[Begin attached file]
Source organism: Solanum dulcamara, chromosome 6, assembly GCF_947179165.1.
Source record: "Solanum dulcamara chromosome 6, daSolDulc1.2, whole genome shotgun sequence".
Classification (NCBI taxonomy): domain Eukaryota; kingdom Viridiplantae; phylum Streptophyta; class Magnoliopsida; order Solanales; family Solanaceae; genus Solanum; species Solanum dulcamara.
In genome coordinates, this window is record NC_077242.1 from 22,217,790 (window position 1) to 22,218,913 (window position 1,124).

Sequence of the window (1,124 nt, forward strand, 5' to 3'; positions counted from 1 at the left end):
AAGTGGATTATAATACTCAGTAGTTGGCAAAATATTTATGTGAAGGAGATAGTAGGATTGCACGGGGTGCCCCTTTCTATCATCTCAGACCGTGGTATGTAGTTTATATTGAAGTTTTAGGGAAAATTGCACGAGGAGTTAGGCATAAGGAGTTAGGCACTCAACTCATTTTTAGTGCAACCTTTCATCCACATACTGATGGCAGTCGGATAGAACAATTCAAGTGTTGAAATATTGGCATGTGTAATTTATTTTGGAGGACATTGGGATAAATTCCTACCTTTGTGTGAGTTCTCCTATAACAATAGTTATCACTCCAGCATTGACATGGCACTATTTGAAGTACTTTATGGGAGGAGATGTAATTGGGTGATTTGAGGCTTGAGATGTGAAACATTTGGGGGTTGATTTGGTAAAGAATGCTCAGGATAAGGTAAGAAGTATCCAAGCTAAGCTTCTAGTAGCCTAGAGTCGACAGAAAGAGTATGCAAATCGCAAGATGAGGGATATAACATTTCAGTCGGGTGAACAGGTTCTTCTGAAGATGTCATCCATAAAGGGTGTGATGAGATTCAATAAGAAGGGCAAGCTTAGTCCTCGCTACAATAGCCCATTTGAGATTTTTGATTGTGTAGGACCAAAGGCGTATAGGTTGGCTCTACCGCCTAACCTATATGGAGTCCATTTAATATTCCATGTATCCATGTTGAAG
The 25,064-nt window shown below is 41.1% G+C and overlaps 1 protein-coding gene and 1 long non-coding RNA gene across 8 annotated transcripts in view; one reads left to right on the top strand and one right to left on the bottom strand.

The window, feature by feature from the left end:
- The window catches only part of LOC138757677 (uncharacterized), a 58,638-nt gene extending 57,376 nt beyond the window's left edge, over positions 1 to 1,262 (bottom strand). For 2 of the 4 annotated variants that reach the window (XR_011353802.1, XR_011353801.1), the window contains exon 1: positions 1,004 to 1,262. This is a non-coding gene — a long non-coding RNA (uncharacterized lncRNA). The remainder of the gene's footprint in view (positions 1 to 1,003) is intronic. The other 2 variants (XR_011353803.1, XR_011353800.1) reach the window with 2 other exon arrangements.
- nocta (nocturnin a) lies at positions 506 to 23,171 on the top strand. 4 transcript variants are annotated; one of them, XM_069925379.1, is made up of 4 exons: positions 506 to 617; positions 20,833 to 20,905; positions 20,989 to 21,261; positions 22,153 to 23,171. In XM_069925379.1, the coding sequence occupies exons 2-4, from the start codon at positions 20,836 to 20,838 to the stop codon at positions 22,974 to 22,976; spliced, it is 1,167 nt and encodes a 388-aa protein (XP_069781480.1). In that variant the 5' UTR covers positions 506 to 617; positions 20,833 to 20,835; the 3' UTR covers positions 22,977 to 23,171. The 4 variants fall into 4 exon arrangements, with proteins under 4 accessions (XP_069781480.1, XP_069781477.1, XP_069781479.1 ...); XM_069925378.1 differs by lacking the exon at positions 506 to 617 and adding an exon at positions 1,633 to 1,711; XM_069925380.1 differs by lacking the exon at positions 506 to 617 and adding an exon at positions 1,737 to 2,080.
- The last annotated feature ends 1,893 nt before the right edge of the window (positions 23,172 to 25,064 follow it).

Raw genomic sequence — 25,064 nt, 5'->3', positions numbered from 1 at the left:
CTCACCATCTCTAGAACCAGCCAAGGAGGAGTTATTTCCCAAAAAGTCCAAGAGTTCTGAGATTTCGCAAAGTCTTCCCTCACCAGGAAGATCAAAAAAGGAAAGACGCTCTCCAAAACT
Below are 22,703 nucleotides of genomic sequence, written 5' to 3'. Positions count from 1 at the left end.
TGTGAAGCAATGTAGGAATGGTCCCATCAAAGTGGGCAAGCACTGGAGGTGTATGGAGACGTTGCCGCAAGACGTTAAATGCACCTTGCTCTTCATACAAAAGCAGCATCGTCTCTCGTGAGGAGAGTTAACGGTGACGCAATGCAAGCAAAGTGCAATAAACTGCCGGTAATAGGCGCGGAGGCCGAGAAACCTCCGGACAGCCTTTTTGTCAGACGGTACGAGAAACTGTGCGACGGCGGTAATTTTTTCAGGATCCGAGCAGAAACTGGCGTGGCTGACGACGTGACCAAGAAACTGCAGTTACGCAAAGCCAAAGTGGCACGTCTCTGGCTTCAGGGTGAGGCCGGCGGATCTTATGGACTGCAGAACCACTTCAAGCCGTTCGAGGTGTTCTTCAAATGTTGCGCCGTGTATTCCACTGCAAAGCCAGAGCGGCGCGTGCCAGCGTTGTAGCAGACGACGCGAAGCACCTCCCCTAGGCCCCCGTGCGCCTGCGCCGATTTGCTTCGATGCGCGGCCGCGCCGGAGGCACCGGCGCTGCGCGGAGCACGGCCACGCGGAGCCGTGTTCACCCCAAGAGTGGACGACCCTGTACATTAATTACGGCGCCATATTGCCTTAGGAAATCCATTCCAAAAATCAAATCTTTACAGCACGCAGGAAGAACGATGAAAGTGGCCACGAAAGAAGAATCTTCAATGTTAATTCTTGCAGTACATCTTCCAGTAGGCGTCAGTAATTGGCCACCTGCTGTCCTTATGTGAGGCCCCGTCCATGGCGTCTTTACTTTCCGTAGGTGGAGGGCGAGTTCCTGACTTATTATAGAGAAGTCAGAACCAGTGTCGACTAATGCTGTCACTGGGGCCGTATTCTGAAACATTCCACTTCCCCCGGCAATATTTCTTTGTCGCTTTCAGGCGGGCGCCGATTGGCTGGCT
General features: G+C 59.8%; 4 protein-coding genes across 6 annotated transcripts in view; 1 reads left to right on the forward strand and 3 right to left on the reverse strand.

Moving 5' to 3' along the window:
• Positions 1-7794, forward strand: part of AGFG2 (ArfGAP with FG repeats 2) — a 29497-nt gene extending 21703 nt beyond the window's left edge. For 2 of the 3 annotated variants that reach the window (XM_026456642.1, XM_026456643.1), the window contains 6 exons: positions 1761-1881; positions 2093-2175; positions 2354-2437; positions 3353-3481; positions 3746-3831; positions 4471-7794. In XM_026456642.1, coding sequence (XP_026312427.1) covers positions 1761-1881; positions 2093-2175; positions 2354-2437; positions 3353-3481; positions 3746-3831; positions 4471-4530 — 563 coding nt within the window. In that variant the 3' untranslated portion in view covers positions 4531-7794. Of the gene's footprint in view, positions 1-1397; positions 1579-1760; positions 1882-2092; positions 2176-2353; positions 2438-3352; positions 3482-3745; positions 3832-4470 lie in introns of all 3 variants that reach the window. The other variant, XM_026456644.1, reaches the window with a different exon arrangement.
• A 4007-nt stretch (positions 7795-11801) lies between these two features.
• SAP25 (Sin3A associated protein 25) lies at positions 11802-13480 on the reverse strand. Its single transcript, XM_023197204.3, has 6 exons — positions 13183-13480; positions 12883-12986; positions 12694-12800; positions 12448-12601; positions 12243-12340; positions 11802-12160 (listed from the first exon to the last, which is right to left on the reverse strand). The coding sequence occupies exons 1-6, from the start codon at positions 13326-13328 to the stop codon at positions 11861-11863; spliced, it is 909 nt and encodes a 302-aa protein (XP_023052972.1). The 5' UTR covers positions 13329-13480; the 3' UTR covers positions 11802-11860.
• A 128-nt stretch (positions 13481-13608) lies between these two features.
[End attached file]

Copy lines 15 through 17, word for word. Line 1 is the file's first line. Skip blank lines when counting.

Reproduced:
TGTGAAGCAATGTAGGAATGGTCCCATCAAAGTGGGCAAGCACTGGAGGTGTATGGAGACGTTGCCGCAAGACGTTAAATGCACCTTGCTCTTCATACAAAAGCAGCATCGTCTCTCGTGAGGAGAGTTAACGGTGACGCAATGCAAGCAAAGTGCAATAAACTGCCGGTAATAGGCGCGGAGGCCGAGAAACCTCCGGACAGCCTTTTTGTCAGACGGTACGAGAAACTGTGCGACGGCGGTAATTTTTTCAGGATCCGAGCAGAAACTGGCGTGGCTGACGACGTGACCAAGAAACTGCAGTTACGCAAAGCCAAAGTGGCACGTCTCTGGCTTCAGGGTGAGGCCGGCGGATCTTATGGACTGCAGAACCACTTCAAGCCGTTCGAGGTGTTCTTCAAATGTTGCGCCGTGTATTCCACTGCAAAGCCAGAGCGGCGCGTGCCAGCGTTGTAGCAGACGACGCGAAGCACCTCCCCTAGGCCCCCGTGCGCCTGCGCCGATTTGCTTCGATGCGCGGCCGCGCCGGAGGCACCGGCGCTGCGCGGAGCACGGCCACGCGGAGCCGTGTTCACCCCAAGAGTGGACGACCCTGTACATTAATTACGGCGCCATATTGCCTTAGGAAATCCATTCCAAAAATCAAATCTTTACAGCACGCAGGAAGAACGATGAAAGTGGCCACGAAAGAAGAATCTTCAATGTTAATTCTTGCAGTACATCTTCCAGTAGGCGTCAGTAATTGGCCACCTGCTGTCCTTATGTGAGGCCCCGTCCATGGCGTCTTTACTTTCCGTAGGTGGAGGGCGAGTTCCTGACTTATTATAGAGAAGTCAGAACCAGTGTCGACTAATGCTGTCACTGGGGCCGTATTCTGAAACATTCCACTTCCCCCGGCAATATTTCTTTGTCGCTTTCAGGCGGGCGCCGATTGGCTGGCT
General features: G+C 59.8%; 4 protein-coding genes across 6 annotated transcripts in view; 1 reads left to right on the forward strand and 3 right to left on the reverse strand.

Moving 5' to 3' along the window: